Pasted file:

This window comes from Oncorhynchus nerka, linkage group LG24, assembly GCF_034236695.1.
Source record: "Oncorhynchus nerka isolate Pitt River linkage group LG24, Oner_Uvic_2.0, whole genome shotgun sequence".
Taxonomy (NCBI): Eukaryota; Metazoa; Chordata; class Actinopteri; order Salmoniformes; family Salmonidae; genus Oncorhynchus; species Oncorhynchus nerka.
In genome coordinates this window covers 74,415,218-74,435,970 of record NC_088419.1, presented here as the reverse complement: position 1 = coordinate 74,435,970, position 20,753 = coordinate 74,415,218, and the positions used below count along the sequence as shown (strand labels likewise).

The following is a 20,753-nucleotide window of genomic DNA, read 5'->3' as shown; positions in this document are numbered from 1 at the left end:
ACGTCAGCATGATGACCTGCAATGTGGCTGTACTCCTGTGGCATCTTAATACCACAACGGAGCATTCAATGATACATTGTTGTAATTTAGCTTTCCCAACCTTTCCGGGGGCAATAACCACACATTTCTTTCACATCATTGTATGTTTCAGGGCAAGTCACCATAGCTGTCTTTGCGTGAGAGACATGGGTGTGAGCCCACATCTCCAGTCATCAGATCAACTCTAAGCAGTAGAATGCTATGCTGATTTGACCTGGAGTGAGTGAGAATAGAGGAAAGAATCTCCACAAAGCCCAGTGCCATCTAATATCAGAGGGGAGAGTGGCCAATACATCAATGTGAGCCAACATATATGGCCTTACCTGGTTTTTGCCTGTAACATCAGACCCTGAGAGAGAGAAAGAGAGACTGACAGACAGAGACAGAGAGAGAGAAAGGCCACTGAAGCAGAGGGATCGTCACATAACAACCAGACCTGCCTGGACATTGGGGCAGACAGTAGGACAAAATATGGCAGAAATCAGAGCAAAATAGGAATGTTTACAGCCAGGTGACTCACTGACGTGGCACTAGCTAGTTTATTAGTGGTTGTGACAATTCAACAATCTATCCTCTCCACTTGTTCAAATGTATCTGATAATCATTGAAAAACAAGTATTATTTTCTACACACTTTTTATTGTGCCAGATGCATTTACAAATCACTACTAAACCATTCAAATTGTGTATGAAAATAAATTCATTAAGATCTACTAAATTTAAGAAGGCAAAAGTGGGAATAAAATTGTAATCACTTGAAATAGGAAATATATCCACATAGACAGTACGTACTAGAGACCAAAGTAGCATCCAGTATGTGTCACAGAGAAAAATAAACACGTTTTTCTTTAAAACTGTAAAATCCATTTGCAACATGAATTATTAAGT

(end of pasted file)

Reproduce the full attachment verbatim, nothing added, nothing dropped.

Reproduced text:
This window comes from Oncorhynchus nerka, linkage group LG24, assembly GCF_034236695.1.
Source record: "Oncorhynchus nerka isolate Pitt River linkage group LG24, Oner_Uvic_2.0, whole genome shotgun sequence".
Taxonomy (NCBI): Eukaryota; Metazoa; Chordata; class Actinopteri; order Salmoniformes; family Salmonidae; genus Oncorhynchus; species Oncorhynchus nerka.
In genome coordinates this window covers 74,415,218-74,435,970 of record NC_088419.1, presented here as the reverse complement: position 1 = coordinate 74,435,970, position 20,753 = coordinate 74,415,218, and the positions used below count along the sequence as shown (strand labels likewise).

The following is a 20,753-nucleotide window of genomic DNA, read 5'->3' as shown; positions in this document are numbered from 1 at the left end:
ACGTCAGCATGATGACCTGCAATGTGGCTGTACTCCTGTGGCATCTTAATACCACAACGGAGCATTCAATGATACATTGTTGTAATTTAGCTTTCCCAACCTTTCCGGGGGCAATAACCACACATTTCTTTCACATCATTGTATGTTTCAGGGCAAGTCACCATAGCTGTCTTTGCGTGAGAGACATGGGTGTGAGCCCACATCTCCAGTCATCAGATCAACTCTAAGCAGTAGAATGCTATGCTGATTTGACCTGGAGTGAGTGAGAATAGAGGAAAGAATCTCCACAAAGCCCAGTGCCATCTAATATCAGAGGGGAGAGTGGCCAATACATCAATGTGAGCCAACATATATGGCCTTACCTGGTTTTTGCCTGTAACATCAGACCCTGAGAGAGAGAAAGAGAGACTGACAGACAGAGACAGAGAGAGAGAAAGGCCACTGAAGCAGAGGGATCGTCACATAACAACCAGACCTGCCTGGACATTGGGGCAGACAGTAGGACAAAATATGGCAGAAATCAGAGCAAAATAGGAATGTTTACAGCCAGGTGACTCACTGACGTGGCACTAGCTAGTTTATTAGTGGTTGTGACAATTCAACAATCTATCCTCTCCACTTGTTCAAATGTATCTGATAATCATTGAAAAACAAGTATTATTTTCTACACACTTTTTATTGTGCCAGATGCATTTACAAATCACTACTAAACCATTCAAATTGTGTATGAAAATAAATTCATTAAGATCTACTAAATTTAAGAAGGCAAAAGTGGGAATAAAATTGTAATCACTTGAAATAGGAAATATATCCACATAGACAGTACGTACTAGAGACCAAAGTAGCATCCAGTATGTGTCACAGAGAAAAATAAACACGTTTTTCTTTAAAACTGTAAAATCCATTTGCAACATGAATTATTAAGT